The National Telecommunications and Information Administration (NTIA), an agency of the FCC, developed an interactive online map that shows what high-speed Internet services are available, to every neighborhood in the U.S.A. The first version was completed in 2011.
A few days ago, the new version, with more features and much more current data, was released. It is worth having a look.Highlights
Here are some notable data points, culled by me. The article that I linked to in my previous paragraph has the NTIA’s highlights. In the U.S.A.:
Government agencies, state-level non-profits and carriers provide the information. After verifying, the NTIA and FCC use the data to create the national map.The Map!
The landing page at Broadband Map has an omni-box type input screen. I found it easier to work backward from the views though.
For example, look closely at the map of consumer broadband advertised speeds versus typical speeds. That is very helpful for understanding how much (as a numeric value) your ISP’s, internet service provider’s, advertised speed differs from what you personally observe at home. The reasons for that differential can be described without technical specifics, but they are detailed. It is enough material for a separate blog post, if any one is interested, tell me in the comments, and if so, I’ll write about it. My favorite map is the interactive view by broadband technology type.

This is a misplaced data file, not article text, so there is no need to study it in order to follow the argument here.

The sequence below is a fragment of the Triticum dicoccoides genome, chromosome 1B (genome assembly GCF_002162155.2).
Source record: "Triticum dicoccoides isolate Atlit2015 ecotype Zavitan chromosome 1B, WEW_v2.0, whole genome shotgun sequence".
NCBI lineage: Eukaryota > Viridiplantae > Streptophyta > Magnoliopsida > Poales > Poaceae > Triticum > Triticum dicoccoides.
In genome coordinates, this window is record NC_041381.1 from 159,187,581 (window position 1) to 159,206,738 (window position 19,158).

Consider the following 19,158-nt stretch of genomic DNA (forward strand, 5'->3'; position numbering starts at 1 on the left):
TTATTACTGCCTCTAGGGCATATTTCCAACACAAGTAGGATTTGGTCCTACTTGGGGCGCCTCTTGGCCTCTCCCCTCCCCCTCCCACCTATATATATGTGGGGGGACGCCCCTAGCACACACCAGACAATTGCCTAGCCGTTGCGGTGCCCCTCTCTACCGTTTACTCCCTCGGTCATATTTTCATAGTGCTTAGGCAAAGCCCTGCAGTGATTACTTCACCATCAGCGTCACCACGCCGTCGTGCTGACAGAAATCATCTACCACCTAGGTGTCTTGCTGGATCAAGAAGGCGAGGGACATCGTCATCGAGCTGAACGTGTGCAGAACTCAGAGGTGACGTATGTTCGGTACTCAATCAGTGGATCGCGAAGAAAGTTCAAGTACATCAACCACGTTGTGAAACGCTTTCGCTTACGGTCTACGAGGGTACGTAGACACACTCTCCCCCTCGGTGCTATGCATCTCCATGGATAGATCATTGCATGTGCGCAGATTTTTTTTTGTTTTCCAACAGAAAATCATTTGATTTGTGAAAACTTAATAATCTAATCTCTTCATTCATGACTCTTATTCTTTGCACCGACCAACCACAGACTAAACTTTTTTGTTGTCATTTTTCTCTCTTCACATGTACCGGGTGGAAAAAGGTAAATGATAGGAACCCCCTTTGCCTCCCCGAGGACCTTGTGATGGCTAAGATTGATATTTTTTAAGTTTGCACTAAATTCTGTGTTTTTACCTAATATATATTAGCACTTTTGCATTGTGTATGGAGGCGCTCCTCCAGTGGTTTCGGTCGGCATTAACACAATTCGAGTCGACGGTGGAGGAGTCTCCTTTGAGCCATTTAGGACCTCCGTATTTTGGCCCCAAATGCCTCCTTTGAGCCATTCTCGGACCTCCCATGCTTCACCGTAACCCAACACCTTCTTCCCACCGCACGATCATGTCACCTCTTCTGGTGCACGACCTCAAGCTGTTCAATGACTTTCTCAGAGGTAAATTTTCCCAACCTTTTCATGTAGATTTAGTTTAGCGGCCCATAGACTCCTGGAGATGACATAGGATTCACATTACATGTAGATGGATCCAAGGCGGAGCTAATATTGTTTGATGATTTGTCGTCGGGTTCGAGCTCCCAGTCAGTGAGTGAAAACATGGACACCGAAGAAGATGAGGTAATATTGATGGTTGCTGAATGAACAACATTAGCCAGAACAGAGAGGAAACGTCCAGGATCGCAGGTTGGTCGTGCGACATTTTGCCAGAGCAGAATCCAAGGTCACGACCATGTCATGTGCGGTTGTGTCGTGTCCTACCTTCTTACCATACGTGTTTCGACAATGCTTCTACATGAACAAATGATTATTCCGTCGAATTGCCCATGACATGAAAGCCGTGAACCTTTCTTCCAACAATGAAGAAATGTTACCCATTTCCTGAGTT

Have a look at the data transfer model. It was used to collect data from the multiple contributors. It is NOT intended for use as a mapping tool! It is helpful for an at-a-glance high-level data overview. The format for the transfer data model is a geodatabase.Geodatabase afterthoughts
I do not know if the Broadband Map’s geodatabase conforms to any open standard. I searched, to see if one existed, and was used by the NTIA, but was unsuccessful.. I’m not certain if an open geodatabase standard even exists!
In lieu of anything substantive, I offer a pretty picture.
If you want to legally download the entire book, you can do so. Read the Lard Bucket attribution requirements. They are minimal, as long as you don’t market or use the book for monetary gain.
Free access to this book, and many others, was dedicated to the memory of Aaron Swartz. A rather bright and surprisingly mature young man, Andy Schmitz, arranged all of it in January 1013, and on his own initiative.
It isn’t due to extreme cold, nor latitude, I don’t believe. The body of water in the embedded Google Map here is in a very cold area, e.g. -20 F average winter temperatures, in the northern part of Canada’s Northwest Territories. Yet even chillier bodies of water are blue e.g. in the Arctic Ocean, some distance due north.Possibilites